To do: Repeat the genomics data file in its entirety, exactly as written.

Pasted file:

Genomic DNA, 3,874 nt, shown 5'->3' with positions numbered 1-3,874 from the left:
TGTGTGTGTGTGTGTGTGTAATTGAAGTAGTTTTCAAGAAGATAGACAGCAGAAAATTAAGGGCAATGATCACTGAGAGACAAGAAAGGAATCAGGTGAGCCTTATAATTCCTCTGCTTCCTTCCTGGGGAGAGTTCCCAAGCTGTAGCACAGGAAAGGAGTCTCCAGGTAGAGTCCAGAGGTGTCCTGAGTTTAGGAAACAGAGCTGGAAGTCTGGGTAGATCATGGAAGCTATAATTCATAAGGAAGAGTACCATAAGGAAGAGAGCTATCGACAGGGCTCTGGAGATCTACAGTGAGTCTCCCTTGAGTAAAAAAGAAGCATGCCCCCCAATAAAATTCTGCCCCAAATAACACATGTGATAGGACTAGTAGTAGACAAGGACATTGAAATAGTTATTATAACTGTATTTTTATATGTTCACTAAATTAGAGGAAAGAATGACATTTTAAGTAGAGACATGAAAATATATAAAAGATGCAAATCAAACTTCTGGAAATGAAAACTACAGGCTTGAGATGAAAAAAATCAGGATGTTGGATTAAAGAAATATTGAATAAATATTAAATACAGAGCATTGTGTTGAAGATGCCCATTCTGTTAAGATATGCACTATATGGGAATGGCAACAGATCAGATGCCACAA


Genomic DNA, 3,874 nt, shown 5'->3' with positions numbered 1-3,874 from the left:
TGTGTGTGTGTGTGTGTGTAATTGAAGTAGTTTTCAAGAAGATAGACAGCAGAAAATTAAGGGCAATGATCACTGAGAGACAAGAAAGGAATCAGGTGAGCCTTATAATTCCTCTGCTTCCTTCCTGGGGAGAGTTCCCAAGCTGTAGCACAGGAAAGGAGTCTCCAGGTAGAGTCCAGAGGTGTCCTGAGTTTAGGAAACAGAGCTGGAAGTCTGGGTAGATCATGGAAGCTATAATTCATAAGGAAGAGTACCATAAGGAAGAGAGCTATCGACAGGGCTCTGGAGATCTACAGTGAGTCTCCCTTGAGTAAAAAAGAAGCATGCCCCCCAATAAAATTCTGCCCCAAATAACACATGTGATAGGACTAGTAGTAGACAAGGACATTGAAATAGTTATTATAACTGTATTTTTATATGTTCACTAAATTAGAGGAAAGAATGACATTTTAAGTAGAGACATGAAAATATATAAAAGATGCAAATCAAACTTCTGGAAATGAAAACTACAGGCTTGAGATGAAAAAAATCAGGATGTTGGATTAAAGAAATATTGAATAAATATTAAATACAGAGCATTGTGTTGAAGATGCCCATTCTGTTAAGATATGCACTATATGGGAATGGCAACAGATCAGATGCCACAA